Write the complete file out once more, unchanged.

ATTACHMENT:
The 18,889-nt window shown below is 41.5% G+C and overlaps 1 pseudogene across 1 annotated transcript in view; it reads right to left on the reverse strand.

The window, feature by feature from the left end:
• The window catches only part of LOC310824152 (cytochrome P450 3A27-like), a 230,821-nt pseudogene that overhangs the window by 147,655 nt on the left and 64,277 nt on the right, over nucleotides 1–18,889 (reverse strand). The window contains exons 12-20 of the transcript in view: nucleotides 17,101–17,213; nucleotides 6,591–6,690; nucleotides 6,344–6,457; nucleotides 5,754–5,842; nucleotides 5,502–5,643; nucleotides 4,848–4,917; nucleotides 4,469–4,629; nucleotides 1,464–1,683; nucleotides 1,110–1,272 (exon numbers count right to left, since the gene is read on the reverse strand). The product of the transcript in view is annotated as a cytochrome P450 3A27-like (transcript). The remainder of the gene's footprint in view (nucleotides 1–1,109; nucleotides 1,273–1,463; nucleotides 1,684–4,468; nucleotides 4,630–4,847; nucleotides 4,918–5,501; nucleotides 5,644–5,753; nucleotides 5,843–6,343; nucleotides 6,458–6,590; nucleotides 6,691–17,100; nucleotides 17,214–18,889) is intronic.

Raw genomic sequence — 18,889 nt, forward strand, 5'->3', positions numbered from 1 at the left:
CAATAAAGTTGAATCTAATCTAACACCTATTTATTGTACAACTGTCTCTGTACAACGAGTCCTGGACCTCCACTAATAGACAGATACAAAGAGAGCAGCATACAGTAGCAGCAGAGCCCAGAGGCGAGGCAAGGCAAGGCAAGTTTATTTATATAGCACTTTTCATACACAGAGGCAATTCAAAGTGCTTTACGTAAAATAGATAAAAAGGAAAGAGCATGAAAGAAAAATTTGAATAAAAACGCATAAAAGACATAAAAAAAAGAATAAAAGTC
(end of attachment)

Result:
The 18,889-nt window shown below is 41.5% G+C and overlaps 1 pseudogene across 1 annotated transcript in view; it reads right to left on the reverse strand.

The window, feature by feature from the left end:
• The window catches only part of LOC310824152 (cytochrome P450 3A27-like), a 230,821-nt pseudogene that overhangs the window by 147,655 nt on the left and 64,277 nt on the right, over nucleotides 1–18,889 (reverse strand). The window contains exons 12-20 of the transcript in view: nucleotides 17,101–17,213; nucleotides 6,591–6,690; nucleotides 6,344–6,457; nucleotides 5,754–5,842; nucleotides 5,502–5,643; nucleotides 4,848–4,917; nucleotides 4,469–4,629; nucleotides 1,464–1,683; nucleotides 1,110–1,272 (exon numbers count right to left, since the gene is read on the reverse strand). The product of the transcript in view is annotated as a cytochrome P450 3A27-like (transcript). The remainder of the gene's footprint in view (nucleotides 1–1,109; nucleotides 1,273–1,463; nucleotides 1,684–4,468; nucleotides 4,630–4,847; nucleotides 4,918–5,501; nucleotides 5,644–5,753; nucleotides 5,843–6,343; nucleotides 6,458–6,590; nucleotides 6,691–17,100; nucleotides 17,214–18,889) is intronic.

Raw genomic sequence — 18,889 nt, forward strand, 5'->3', positions numbered from 1 at the left:
CAATAAAGTTGAATCTAATCTAACACCTATTTATTGTACAACTGTCTCTGTACAACGAGTCCTGGACCTCCACTAATAGACAGATACAAAGAGAGCAGCATACAGTAGCAGCAGAGCCCAGAGGCGAGGCAAGGCAAGGCAAGTTTATTTATATAGCACTTTTCATACACAGAGGCAATTCAAAGTGCTTTACGTAAAATAGATAAAAAGGAAAGAGCATGAAAGAAAAATTTGAATAAAAACGCATAAAAGACATAAAAAAAAGAATAAAAGTC